Should Married Women Work in Malawi?

Married Women and Work Life balance in Malawi. Married Women balancing their career and family have been one of their major challenges. Read more articles about married women and work at mywage.org

By Madalitso Kateta

 

For Mphatso Phiri, 22, a coach hostess with one of the fast-growing commuter bus and coach companies in Malawi, balancing her career and family has been one of her major challenges.

While throughout their courtship, her boyfriend Martin had always assured her she should continue with her professional interests, things changed when they got married. Martin was no longer interested in his wife pursuing her career.

Her husband developed a jealous attitude, thereby threatening her economic independence and career development. He demanded that she stop working, as he felt a wife could be involved in extra-marital affairs when her job took her out of the home.

In an interview Mphatso, who is currently separated and in the legal process of divorcing her husband of two years, said she now never feels the happiness that she felt married life could offer.

“My husband demanded that I stop working and take care of family chores. He was jealous to the extent that he suspected that I got involved with other men in the course of my duties,” she said.

Mphatso is not the only girl that is suffering in married life because of her wish to pursue her career interests. Just like Mphatso, Faith Chimalizeni, a front office manager at one of the biggest hotel chains in Blantyre, underwent the same ordeal with her ex-husband. Faith, who is now married to a chef at the same hotel, said that her former husband did not feel comfortable with her working shifts and started pressurising her to pick a teaching position.

“My husband felt that my work schedule at the hotel was not good for our family. He started demanding that I pick a teaching post which he felt was safer. To him, all women working in hotels were harlots,” she said.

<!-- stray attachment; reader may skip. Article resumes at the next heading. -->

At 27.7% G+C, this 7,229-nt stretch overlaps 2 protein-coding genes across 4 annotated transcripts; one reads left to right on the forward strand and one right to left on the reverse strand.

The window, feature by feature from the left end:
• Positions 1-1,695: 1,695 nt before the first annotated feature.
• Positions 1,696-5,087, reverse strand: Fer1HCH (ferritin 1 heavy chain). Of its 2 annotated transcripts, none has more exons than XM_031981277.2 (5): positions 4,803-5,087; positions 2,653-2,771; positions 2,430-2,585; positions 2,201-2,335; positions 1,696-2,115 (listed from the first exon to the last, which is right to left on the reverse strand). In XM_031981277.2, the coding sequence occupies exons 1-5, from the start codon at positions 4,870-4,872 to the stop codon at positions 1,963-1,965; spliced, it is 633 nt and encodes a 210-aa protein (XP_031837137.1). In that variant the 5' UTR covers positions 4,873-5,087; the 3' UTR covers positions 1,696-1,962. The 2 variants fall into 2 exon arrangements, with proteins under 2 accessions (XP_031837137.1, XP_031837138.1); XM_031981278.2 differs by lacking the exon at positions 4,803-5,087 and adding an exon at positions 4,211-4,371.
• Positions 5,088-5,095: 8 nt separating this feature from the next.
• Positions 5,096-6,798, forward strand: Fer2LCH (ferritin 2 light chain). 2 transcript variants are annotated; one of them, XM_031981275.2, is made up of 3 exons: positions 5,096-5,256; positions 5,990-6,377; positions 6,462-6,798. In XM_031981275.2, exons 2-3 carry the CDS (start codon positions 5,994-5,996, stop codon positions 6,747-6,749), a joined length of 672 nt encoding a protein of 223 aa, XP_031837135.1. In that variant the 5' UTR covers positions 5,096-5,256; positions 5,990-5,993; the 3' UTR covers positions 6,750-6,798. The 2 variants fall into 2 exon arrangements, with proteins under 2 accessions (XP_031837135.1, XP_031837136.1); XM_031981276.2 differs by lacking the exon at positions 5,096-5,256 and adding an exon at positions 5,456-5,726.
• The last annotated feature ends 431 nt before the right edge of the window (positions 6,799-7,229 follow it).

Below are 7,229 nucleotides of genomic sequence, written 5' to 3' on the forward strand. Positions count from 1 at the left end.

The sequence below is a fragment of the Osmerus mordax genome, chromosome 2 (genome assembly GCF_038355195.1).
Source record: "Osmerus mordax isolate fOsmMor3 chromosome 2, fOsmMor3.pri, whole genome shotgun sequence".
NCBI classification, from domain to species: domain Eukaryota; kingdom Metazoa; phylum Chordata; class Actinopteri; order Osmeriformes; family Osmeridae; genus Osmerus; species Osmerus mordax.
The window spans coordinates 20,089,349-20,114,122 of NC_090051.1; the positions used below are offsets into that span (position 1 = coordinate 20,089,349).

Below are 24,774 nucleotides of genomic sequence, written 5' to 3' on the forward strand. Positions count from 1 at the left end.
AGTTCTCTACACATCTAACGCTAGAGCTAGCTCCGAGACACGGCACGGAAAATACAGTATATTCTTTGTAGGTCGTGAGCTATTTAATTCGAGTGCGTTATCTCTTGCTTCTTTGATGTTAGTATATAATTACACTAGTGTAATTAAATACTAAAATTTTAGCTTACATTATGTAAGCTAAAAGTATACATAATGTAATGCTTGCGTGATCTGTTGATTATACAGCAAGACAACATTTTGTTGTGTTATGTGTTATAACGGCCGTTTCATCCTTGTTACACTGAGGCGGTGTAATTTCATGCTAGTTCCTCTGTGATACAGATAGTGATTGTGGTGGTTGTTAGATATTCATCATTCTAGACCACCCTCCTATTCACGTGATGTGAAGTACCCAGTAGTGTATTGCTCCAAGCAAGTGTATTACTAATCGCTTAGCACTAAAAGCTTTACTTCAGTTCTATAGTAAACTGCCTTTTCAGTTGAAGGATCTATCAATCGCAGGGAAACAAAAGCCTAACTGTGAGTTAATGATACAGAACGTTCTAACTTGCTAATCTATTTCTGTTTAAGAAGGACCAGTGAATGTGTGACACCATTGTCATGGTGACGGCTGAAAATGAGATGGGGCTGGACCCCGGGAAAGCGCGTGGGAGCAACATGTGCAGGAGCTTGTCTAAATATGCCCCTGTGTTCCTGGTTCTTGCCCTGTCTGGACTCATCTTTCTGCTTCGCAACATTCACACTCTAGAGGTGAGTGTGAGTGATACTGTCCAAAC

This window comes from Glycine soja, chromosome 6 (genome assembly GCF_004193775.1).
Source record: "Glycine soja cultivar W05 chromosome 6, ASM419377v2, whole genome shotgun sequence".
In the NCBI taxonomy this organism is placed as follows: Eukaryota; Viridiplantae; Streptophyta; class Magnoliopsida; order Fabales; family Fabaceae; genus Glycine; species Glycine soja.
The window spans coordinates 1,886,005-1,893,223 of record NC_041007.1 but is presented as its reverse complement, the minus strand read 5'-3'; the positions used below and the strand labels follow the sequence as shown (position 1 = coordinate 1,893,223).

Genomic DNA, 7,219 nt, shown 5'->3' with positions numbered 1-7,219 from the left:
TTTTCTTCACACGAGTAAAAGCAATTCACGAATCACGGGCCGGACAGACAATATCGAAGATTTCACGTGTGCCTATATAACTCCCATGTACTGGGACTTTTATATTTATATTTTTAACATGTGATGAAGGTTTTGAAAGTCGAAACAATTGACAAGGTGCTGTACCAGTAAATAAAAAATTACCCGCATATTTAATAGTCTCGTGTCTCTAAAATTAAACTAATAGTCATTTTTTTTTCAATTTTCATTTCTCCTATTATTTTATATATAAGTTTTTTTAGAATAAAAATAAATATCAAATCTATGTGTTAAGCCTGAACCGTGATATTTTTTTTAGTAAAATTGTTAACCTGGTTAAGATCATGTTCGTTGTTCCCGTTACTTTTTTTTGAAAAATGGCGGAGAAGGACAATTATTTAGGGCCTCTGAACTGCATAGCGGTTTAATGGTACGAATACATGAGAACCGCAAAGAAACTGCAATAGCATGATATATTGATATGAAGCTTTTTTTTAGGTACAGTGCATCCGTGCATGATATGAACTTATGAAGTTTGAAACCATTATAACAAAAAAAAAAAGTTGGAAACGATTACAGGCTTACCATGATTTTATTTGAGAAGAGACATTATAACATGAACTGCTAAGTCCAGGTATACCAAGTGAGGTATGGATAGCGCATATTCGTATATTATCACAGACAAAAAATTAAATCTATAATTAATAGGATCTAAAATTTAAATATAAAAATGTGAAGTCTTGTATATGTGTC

She said she tried to talk sense to him but he would not change until she eventually found out that he was going out with a teacher whom he said he was comfortable with.

“I discovered that my husband was going out with another woman. I had to go on with life and I divorced him,” she disclosed.

While such is the development, Section 24 of the Malawi Constitution gives women equal chances to go into contracts and to acquire and maintain rights in property independently.

Patricia Kaliati, Minister of Information and Civic Education in the Malawi government said most of the young men that are not comfortable with independent young career ladies are those that have an inferiority complex.

“Most of the young men that force their wives to stop working are those that are not professionally equipped and they usually have that inferior sort of complex,” she said.

She said it was a norm in many African communities, Malawi included, that people believed that married women should be confined to the house to take care of domestic chores, even if they had a good education.

“Married women should be fairly be given the chance to engage in economic activities and not just be looked at as housewives,” she said.

However, Emmie Chanika, a veteran civil rights activist in Malawi, said that on the positive side, many Malawian young men are currently preferring to marry economically independent ladies.

“Most young men are currently going through university education and they are very ambitious. They usually would like to marry independent career women,” she said.

She said being a career woman did not mean that one was failing to exercise one’s domestic duties.

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